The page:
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How To Be More Social If You Are Introverted

How To Be More Social If You Are Introverted

If you’re an introvert, then you know that your natural instincts don’t motivate you to go and socialize with people. However, you still love to spend some time with others when it’s appropriate — and love to have great friends in your circle. Introverts don’t like to socialize too much, but also hate to be lonely. Read on to discover three strategies that will help you be more social as an introvert.

Be Aware Of Friendship Preferences

Different people make friends in different ways. Some people are only interested in very close friendships, while others like having both close friends and casual friends. There is also the type of person who doesn’t like to have close friends at all, they only have fun friends and contacts, and confide in their family members.

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It will take you more time to form close friendships than casual ones. Knowing this, you need to pay attention to other people, and ask yourself if they have the time and are ready for the commitment of being a close friend of yours. That said, you may meet great people, but you couldn’t make friends with them unless your friendship preferences are compatible.

How To Be More Social Using Social Rituals

Because your instincts do not influence you to go socialize, you need to be proactive about it and set a couple of conditions that will help you be more social without thinking about it too much.

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A great way to do this is to set social rituals: a weekly ritual that reminds you to take an hour and follow up with people you know, and a monthly one that allows you to meet new people.

With your weekly ritual, which is nothing more than a reminder in your calendar, you take one hour to call, text, or email people with whom you have an active friendship, or people you just met and want to see again. This helps you do it all at one point, and enjoy the rest of your week knowing that you’re not ignoring people. This also helps you catch up with new people in your life.

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Your monthly ritual is some kind of subscription to a club or interest group that holds monthly events, where you can meet new people. You won’t be choosing a new club every month, you just find a good one and stick with it. To make it work even better, try and join the organizing team, this will almost force you to attend every time.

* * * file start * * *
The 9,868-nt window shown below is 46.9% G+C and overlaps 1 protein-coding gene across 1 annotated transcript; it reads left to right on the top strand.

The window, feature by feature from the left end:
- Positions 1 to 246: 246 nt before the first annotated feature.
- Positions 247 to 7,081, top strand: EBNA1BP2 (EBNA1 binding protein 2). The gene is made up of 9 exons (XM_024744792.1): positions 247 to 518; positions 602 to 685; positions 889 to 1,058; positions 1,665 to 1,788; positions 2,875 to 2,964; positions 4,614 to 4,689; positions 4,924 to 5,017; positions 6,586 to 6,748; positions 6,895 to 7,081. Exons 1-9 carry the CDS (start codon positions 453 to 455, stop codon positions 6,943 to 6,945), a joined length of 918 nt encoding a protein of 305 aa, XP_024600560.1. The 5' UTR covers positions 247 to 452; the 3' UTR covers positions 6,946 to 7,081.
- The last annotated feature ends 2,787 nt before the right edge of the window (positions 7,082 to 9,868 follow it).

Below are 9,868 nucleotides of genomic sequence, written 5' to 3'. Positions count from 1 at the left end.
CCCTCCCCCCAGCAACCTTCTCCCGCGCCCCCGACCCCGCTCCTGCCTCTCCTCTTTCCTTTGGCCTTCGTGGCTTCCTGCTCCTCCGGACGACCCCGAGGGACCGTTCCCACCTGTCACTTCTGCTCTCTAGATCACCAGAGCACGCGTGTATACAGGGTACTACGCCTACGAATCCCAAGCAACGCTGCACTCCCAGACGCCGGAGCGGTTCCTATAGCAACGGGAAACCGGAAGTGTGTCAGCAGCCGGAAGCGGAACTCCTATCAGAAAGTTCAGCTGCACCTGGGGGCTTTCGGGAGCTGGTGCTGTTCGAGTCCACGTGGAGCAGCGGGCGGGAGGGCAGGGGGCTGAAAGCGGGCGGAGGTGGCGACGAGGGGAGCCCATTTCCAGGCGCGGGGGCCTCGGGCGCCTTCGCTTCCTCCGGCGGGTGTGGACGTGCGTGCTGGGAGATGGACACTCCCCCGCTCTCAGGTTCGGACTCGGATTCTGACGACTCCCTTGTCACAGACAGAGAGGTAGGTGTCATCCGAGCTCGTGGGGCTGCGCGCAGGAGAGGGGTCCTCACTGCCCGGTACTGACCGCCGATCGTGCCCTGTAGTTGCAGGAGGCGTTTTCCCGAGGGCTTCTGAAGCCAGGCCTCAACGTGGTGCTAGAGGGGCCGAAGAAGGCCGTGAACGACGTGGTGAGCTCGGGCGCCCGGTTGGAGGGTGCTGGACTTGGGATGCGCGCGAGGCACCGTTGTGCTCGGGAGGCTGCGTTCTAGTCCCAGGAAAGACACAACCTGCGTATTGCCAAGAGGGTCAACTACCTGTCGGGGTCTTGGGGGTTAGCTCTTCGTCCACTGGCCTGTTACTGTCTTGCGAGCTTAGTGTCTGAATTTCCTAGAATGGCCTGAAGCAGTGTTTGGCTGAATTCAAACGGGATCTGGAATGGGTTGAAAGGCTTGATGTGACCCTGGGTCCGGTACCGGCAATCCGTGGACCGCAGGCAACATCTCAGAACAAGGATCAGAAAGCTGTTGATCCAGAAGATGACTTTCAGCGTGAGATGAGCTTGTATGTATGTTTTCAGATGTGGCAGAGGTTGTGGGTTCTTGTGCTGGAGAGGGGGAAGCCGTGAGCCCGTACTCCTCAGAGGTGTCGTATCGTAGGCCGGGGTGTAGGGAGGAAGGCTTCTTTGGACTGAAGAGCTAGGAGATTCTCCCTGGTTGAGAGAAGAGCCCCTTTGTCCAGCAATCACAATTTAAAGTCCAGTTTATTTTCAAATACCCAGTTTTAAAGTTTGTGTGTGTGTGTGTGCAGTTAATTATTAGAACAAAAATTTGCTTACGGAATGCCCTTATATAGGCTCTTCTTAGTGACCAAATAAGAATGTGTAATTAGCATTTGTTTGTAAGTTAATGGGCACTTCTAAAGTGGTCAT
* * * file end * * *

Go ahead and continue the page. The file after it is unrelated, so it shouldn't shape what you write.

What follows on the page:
With these two rituals, you’ll always stay in touch with the important friends and potential friends, and really take control of the pace of your social life.

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Make Your Social Life Work By Itself

There is a shift in how you think about friendship that can radically reduce the effort it takes you to build a social circle. The shift is to go from focusing on individual friends to focusing on groups of friends. As you’re making new friends, quickly introduce them to each other, and start forming groups. It’s much easier than having to keep up with dozens of people who don’t know each other.

It seems like a small shift, but it completely boosts your social life when you try it. When you have friends that know each other, your social circle expands much faster. The people you know start to make plans with everyone in the group. They keep in touch with everyone else, so you don’t have to call everyone and manage everything.

If you have one group of two or three friends, you can keep it and concentrate on meeting new people and building other social circles. Whereas, if you have a dozen contacts who don’t know each other, you’ll have to keep reaching out and calling everyone to keep up.

To simplify your life, follow the two-step formula: explore new friendships + connect them with the existing ones.

More by this author

Paul Sanders

A communication expert who tries to help people improve their social skills and make friends anywhere.